An electric vehicle has an appeal you can only understand once you've owned one. Sure, you might feel good about going green, analyzing every environmental consideration like our Alex Kierstein did recently. But there's a less noble, more immediately tangible reason to buy an EV — it really brings out one's inner cheapskate.
There is nothing sweeter than passing up the gas station where you used to throw away a $50 bill every week. Before purchasing a 2013 Nissan Leaf to serve my 35-mile daily commute, I had never imagined how satisfying it would be to whoosh past the pumps. Stuck in Seattle traffic, surrounded by gasoline-powered cars wastefully idling, my only energy loss was from the radio. There was political smugness: It felt kinda great to stick it to Big Oil. Don't have to stop, buy gas, fill up, change oil — don't have to do anything except remember to plug the car in at night.
After a year or two, I sold that Leaf, a casualty of a cross-country move involving one too many cars. But I have kicked myself many times since. So, it was exciting to get some wheel time recently in a 2019 Nissan Leaf Plus, the new long-range variant.
Let's get something out of the way about range: There's no need for anxiety. There are valid impediments to going electric, the biggest among them right now being poor residual value. (I bought my old Leaf off-lease for a song — it had lost an appalling amount of worth despite just 7,500 miles on the odometer.) But range is not a concern if you are realistic about your needs. That 2013 Leaf was EPA-rated at 84 miles of range on a 100 percent charge. Looking back on it now, that sounds severely limiting, yet the car did a superb job at the task it was given. Charge it to 80 percent (the recommendation for battery longevity), return home at night at around 30 percent depending on side trips, plug it in to 120V (I discovered I didn't need a Level 2 charger), and by morning it was good to go again. Could it do a long highway trip? Nope. We had ICE cars for that. But as a commuter, it was the right tool for the job.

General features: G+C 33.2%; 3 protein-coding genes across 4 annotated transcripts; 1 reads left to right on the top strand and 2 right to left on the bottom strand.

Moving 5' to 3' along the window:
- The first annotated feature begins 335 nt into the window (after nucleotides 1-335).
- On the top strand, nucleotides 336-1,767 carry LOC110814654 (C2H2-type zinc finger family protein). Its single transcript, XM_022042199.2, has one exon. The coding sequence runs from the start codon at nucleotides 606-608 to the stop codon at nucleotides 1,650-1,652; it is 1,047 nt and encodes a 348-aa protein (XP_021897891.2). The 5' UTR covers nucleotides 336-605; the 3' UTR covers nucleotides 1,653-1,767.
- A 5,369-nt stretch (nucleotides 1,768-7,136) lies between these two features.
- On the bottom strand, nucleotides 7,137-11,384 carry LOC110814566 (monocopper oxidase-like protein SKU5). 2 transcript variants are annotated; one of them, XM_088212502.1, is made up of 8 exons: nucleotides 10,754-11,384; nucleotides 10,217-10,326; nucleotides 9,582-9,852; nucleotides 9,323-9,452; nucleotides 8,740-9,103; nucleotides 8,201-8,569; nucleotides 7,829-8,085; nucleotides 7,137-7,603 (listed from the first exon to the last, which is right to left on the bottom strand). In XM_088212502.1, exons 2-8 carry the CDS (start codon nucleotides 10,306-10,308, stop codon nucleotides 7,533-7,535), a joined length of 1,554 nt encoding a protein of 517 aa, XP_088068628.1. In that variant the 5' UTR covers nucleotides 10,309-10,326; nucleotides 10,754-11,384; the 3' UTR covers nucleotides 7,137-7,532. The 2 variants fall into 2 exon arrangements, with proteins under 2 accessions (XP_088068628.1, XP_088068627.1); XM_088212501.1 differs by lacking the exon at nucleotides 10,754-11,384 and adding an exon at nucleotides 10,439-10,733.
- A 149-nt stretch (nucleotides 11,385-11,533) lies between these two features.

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Being mindful of range in an EV is no different than the thought process you go through when your gas tank falls below half. At a party once, I overheard a group of pilots regaling each other with tales of commercial airline flights when they had run low on fuel. Now that's range anxiety.
The 2019 regular-range Leaf is EPA-rated at 151 miles, a big improvement. And this Deep Blue Pearl Leaf SL Plus in the driveway is rated at 226 miles. Meaning it could do my old commute all week long without ever being charged, then pull into the barn on Friday night with 50 miles of range to spare.
In theory, anyway. Would real-world mileage match the EPA rating?